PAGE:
Osum’s acquisition of the Orion play will add to the company’s value, Osum’s chief operating officer told those gathered at a Nov. 6 town hall.
“We’re one of the largest Canadian private oil sands companies,” with a production protential of 500,000 barrels per day, Rick Walsh said in his presentation to update those attending on what the company is doing.
Osum acquired the Orion play, formerly owned by Shell, earlier this year and began operations there on July 31, said Walsh.
“We wanted to assume control in a stable, safe, effective fashion,” he noted. “It’s a terrific first step.”
The production for the site’s first two months was 7,500 barrels per day, said Walsh, adding there was another good thing that happened from the deal.
“We were actually able to convince Orion folks to come across and become Osum employees.”
Indeed, said Walsh, Osum is looking for employees for the Orion play, as the company is discussing possible expansion.
Walsh said Orion is located 16 kilometres from Osum’s Taiga site, which, he said, is “a shovel ready project that we have regulatory approval for.”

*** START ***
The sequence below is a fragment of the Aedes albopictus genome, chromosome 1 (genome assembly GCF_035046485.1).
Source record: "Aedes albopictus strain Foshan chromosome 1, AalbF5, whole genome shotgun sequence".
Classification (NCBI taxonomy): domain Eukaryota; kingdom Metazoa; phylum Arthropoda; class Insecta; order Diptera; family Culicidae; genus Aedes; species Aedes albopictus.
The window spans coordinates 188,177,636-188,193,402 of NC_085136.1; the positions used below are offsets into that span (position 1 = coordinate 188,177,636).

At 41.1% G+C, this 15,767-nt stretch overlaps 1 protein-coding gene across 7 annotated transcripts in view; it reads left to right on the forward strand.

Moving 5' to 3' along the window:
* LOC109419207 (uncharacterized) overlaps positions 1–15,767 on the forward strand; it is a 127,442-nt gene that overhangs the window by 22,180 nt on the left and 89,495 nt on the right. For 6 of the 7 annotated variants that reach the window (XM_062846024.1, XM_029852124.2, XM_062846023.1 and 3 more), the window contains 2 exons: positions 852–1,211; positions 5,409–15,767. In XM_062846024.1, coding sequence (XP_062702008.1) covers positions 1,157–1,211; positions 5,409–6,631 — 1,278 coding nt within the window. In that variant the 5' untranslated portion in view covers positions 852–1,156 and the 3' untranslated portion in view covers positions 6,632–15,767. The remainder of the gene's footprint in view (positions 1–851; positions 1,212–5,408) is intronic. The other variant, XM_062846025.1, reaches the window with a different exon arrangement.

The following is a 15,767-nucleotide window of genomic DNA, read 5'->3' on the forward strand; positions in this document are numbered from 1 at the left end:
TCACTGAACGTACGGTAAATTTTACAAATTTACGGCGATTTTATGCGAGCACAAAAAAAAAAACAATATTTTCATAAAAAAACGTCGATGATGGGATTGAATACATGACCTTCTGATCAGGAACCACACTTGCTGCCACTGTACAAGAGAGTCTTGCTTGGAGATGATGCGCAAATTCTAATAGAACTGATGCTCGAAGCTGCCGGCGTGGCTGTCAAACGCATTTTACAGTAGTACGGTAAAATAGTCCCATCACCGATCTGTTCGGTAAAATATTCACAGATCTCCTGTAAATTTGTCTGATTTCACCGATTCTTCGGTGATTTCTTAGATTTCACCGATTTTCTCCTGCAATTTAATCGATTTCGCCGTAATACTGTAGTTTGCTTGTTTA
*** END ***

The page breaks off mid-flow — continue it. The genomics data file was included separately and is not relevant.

Walsh said having the Taiga project also helped with the Orion acquisition, as “we’ve learned a lot about Orion over the years from Taiga” and the former will help build the latter.
Walsh also spoke about the company’s Saleski Grosmont Carbonates play,which measures 200 kilometres from southeast to northwest.
“We’re in the sweet spot and we’re also close to infrastructure,” he noted, adding there are 400 billion barrels of oil in place there.
The bitumen in the rocks at Saleski make the play “very productive,” and the rock is naturally fractured, said Walsh.
In response to a question, Walsh said there are currently no plans to take Osum public, but that hasn’t been ruled out for the future.
The current state of oil prices is a concern, but not a panic, to Osum, said Walsh.
“If (the situation) persists, it could certainly impact the timing of growth,” he noted, adding he doesn’t see it having an impact on current operations.